Decades before The Daily Show, The Smothers Brothers Comedy Hour proved there was a place on television for no-holds-barred political comedy with a decidedly antiauthoritarian point of view. In this explosive, revealing history of the show, veteran entertainment journalist David Bianculli tells the fascinating story of its three-year network run---and the cultural impact that's still being felt today.
Before it was suddenly removed from the CBS lineup (reportedly under pressure from the Nixon administration), The Smothers Brothers Comedy Hour was a ratings powerhouse. It helped launch the careers of such comedy legends as Steve Martin and Rob Reiner, featured groundbreaking musical acts like the Beatles and the Who, and served as a cultural touchstone for the antiwar movement of the late 1960s.
Drawing on extensive original interviews with Tom and Dick Smothers and dozens of other key players---as well as more than a decade's worth of original research---Dangerously Funny brings listeners behind the scenes for all the battles over censorship, mind-blowing musical performances, and unforgettable sketches that defined the show and its era. David Bianculli delves deep into this riveting story to find out what really happened and to reveal why this show remains so significant to this day.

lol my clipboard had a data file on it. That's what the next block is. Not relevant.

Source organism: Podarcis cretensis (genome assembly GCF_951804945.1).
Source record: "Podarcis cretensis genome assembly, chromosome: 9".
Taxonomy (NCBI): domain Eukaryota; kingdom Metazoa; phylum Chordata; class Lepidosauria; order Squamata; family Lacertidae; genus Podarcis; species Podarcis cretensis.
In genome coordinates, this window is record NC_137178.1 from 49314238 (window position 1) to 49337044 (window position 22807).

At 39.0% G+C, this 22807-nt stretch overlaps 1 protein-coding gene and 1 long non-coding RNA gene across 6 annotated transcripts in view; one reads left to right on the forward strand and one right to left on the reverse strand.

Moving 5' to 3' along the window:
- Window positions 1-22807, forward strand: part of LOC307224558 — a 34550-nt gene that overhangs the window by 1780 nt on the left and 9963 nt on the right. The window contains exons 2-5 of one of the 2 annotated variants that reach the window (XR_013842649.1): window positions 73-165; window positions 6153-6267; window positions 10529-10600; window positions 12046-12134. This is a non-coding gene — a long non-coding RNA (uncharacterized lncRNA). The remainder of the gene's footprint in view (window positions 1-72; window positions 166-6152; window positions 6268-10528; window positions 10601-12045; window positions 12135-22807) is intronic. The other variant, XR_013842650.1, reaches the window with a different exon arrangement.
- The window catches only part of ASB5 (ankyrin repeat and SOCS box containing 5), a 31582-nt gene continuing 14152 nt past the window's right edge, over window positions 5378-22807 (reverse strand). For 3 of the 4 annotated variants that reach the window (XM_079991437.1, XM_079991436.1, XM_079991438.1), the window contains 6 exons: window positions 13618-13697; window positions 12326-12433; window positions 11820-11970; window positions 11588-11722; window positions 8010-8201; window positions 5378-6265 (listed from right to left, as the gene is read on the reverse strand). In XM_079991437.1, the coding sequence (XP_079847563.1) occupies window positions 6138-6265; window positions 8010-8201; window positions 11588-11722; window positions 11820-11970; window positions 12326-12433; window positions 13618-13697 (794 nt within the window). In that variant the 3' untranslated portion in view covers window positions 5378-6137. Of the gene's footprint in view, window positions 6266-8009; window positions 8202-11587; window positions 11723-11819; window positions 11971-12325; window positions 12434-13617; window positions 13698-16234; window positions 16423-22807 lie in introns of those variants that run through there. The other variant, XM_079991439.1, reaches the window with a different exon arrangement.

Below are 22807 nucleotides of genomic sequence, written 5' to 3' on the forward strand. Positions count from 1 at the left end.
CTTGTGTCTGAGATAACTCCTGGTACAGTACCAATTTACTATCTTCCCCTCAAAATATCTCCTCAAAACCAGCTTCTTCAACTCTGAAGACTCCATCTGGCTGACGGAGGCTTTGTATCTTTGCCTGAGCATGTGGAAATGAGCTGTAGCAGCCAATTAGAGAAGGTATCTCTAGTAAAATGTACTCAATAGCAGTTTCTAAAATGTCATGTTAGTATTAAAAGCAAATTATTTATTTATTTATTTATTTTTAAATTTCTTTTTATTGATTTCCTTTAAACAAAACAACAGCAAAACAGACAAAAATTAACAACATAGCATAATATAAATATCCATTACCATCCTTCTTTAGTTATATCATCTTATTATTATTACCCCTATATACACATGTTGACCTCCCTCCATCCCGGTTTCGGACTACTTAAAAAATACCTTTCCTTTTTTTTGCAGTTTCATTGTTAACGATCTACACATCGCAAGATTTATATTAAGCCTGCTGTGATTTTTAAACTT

©2009 David Bianculli (P)2010 Tantor
“A fast-paced, informative reminder of the importance of speaking out.” (Kirkus)
I'm not an avid audio book consumer, but I do have a few years of at least 30 hrs/week of podcast consumption. So please take those facts into consideration.
First, the book gives exactly what the title says, except, well... Censorship just isn't as good as it used to be, so 'uncensored' means more like 'I let my 8 year old listen to this'. And I did just that while we were on a trip with his grandparents (who by the way LOVED the book). Don't be concerned about catching a crude joke by today's standards. Second, it is accurate through multiple sources in all accounts, and explains conflicting accounts as points of view, which endeared me, personally.
Lastly, while the reader was very good, there were points (probably between takes) where the readers volume rose and fell. I didn't notice it so much while listening with headphones, but through a car stereo I had to adjust the volume up and down a hair every so often.
I was a child when I saw this show. I found the behind the scenes very interesting.
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